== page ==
On 2020 Dec 14, NASA reported on Lockheed Martin's construction of the X-59.

The report's photos include an unexplained apparatus, comprising what looks like two Panasonic video projectors and two video cameras mounted on a stand. Green markings on a wing being assembled, and on one of the worker's arms, may be coming from these projectors. The stand might be mobile, because it's missing in this overview.

projectors and cameras

Any authoritative details are welcome, such as:

  1. Does this apparatus have a name?

  2. If it guides workers, how do they use it?

  3. What are its capabilities and limitations?

  4. What are the cameras for?

  5. Why does it need more than one projector and camera?

  • 2
    $\begingroup$ So many questions 🙃 $\endgroup$
    – Jpe61
    Dec 14, 2020 at 20:20

1 Answer 1


The system may have many names depending on detailed configuration, but it is basically a mixed reality assisted manufacturing system.

One example is described in this pdf document.

The system consists of at least one projector that projects a predesigned guidline on a workpiece, to assist human workforce in their tasks. Additional hardware may include

  • camera(s) to document work and/or follow the progress and enable switching to new guidline projections as work proceeds; recognize different workpieces
  • sensors to verify correct orientation of workpiece
  • manipulators to reposition the workpiece as the work progresses
  • text or audio output further guiding workers as the work progresses (possibly the aforementioned camera verifies each step).

Depending on resolution of the projectors, the accuracy of the system might reach accuracy of millimeter scale, for example for the purpose of drilling holes into a workpiece, but it is best suited for work such as in the picture:

  • highlighting necessary tasks
  • providing guiding for correct order of tasks
  • highlighting "no go" areas or such on a workpiece etc...

The bigger the workpiece, and/or the more complex the shape of it is, the less accurate the guidline picture projection will be. This can be overcome to some extent by using multiple projectors, but the system quickly becomes very complicated especially with workpiece with complicated contours.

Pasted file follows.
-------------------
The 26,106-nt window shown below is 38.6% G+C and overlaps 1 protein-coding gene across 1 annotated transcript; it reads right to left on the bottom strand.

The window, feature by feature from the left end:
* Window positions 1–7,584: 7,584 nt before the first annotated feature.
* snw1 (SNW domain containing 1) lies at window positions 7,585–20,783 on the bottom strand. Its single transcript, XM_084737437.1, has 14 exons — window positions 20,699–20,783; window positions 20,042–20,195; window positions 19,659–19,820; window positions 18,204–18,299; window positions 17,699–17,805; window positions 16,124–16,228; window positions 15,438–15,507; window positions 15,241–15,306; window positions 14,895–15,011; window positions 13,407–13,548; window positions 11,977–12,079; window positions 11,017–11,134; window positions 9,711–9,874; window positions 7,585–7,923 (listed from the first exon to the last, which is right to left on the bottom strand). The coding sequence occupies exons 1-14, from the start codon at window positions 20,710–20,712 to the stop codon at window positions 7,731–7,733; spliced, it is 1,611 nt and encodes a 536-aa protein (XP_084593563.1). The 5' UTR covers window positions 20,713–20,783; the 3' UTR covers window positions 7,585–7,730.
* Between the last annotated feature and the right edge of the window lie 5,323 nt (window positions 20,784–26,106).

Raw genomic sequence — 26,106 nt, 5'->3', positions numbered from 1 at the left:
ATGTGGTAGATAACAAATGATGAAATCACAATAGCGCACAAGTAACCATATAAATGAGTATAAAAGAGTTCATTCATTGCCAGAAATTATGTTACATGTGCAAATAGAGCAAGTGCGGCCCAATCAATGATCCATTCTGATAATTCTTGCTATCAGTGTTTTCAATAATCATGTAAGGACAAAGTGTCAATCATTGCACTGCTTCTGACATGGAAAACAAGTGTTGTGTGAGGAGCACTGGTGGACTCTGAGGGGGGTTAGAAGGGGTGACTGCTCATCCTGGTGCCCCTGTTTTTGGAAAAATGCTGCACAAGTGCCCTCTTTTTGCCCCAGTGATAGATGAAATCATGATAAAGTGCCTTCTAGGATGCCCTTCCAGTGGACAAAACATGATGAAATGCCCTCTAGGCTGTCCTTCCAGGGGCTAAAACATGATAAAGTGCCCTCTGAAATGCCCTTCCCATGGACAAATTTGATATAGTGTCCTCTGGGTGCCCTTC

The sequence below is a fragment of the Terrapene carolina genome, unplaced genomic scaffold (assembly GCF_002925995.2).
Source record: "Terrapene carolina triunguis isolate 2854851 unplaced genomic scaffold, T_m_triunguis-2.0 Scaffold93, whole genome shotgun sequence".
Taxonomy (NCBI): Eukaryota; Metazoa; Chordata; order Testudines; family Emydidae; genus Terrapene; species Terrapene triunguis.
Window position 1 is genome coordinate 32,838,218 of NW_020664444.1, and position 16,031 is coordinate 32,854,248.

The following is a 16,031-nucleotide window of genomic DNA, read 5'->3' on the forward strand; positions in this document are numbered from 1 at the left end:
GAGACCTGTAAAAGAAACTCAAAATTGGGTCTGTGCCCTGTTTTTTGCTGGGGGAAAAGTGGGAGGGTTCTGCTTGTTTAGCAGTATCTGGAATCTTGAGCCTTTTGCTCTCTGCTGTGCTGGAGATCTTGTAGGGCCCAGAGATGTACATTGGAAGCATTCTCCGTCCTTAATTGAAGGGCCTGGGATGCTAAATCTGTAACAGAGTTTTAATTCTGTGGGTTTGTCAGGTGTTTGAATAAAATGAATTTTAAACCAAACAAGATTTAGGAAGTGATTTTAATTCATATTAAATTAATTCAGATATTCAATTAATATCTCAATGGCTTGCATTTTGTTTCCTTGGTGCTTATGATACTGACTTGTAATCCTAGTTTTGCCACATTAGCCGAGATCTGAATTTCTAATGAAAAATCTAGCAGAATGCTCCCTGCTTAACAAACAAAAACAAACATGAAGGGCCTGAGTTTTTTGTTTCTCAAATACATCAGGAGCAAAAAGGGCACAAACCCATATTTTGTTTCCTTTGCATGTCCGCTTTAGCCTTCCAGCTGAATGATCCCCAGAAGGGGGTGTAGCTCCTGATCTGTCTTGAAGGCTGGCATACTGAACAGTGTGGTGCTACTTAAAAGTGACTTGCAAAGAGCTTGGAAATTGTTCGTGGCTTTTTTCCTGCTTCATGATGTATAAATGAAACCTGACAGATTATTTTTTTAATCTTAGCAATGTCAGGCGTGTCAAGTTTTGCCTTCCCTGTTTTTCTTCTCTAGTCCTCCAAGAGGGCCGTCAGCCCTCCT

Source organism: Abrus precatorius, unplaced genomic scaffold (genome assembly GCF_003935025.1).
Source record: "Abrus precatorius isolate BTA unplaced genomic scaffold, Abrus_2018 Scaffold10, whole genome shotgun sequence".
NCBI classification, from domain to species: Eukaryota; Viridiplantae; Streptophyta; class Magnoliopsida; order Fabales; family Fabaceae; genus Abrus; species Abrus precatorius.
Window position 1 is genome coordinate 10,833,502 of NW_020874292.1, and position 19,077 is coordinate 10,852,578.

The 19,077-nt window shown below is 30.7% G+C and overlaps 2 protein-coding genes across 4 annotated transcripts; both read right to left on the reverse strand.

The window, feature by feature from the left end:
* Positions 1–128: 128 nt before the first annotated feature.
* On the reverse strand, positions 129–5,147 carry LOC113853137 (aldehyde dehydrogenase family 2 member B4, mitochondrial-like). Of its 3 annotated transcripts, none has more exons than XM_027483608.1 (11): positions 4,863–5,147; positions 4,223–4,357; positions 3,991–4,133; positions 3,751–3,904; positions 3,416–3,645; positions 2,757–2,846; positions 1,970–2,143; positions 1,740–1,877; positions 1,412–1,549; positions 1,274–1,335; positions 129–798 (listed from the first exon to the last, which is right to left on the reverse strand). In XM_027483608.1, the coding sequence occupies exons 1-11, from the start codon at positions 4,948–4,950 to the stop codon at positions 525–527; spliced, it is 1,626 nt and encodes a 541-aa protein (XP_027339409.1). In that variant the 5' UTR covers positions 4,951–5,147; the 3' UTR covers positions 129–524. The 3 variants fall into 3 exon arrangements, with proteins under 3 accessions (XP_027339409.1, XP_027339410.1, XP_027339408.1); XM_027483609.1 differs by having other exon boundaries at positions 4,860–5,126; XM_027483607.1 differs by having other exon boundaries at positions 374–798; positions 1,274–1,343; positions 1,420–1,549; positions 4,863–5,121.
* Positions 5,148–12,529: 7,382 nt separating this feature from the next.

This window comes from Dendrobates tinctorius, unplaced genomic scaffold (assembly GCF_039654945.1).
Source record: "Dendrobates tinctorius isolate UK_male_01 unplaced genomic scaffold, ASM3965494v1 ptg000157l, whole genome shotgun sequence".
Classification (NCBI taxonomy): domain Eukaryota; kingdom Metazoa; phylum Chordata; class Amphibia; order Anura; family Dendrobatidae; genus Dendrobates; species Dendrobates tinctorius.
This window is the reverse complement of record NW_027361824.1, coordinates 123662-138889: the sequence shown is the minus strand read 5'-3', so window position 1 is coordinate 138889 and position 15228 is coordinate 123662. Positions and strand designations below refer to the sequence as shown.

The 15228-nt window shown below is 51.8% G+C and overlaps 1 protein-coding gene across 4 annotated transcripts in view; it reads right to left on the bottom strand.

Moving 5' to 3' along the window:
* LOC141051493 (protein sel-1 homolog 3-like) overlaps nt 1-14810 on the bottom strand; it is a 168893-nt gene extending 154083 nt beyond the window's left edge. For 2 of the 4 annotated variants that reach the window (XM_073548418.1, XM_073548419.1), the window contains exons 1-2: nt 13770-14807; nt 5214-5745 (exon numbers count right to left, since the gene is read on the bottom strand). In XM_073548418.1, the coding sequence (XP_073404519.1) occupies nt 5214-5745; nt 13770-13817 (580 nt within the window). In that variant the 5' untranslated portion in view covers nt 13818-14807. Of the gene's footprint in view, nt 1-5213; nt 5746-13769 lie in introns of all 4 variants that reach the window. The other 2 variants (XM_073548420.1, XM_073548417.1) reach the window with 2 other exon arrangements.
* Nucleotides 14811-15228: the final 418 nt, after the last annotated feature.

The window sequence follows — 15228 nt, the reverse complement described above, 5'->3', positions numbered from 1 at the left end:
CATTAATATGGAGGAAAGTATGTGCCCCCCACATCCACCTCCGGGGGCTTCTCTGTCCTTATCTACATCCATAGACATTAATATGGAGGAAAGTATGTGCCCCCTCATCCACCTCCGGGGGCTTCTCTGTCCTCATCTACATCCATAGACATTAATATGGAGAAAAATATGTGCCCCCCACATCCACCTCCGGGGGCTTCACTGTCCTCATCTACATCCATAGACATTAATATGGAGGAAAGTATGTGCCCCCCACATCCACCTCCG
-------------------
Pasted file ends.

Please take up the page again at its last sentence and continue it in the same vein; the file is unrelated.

This could be called a poor man's AR goggle, with the benefit of being rather low tech, but the downside of the workers limiting the visibility of the guidline pic as they move around the workpiece.

There most probably are two projectors on this system simply to cover a lager workpiece. Another solution might be to verify correct 3d orientation/placement of the workpiece by overlapping two guidline images, but the orientation of the projectors in this picture are such, that the images cast by the projectors do not seem to fully ovelap.

I was unable to quickly locate it, but there is a fine video of this type of system being used on assebly line of the F-35 fighter. I will keep looking...

  • 3
    $\begingroup$ So Lockheed Martin is a "poor man" :-) $\endgroup$ Dec 14, 2020 at 21:05
  • 1
    $\begingroup$ 😃 well not exactly, being totally honest the AR headset technology is still not quite where it should be, google glass (or whatever it is called now) and hololense are getting there, but this projector thingy is kinda foolproof. Too many variables and possible bugs in headsets still... $\endgroup$
    – Jpe61
    Dec 14, 2020 at 21:36
  • 1
    $\begingroup$ A poor example of laser instruction projection. $\endgroup$
    – mins
    Nov 8, 2021 at 11:38
  • $\begingroup$ Bounty is much appreciated 🙏 $\endgroup$
    – Jpe61
    Nov 9, 2021 at 17:37

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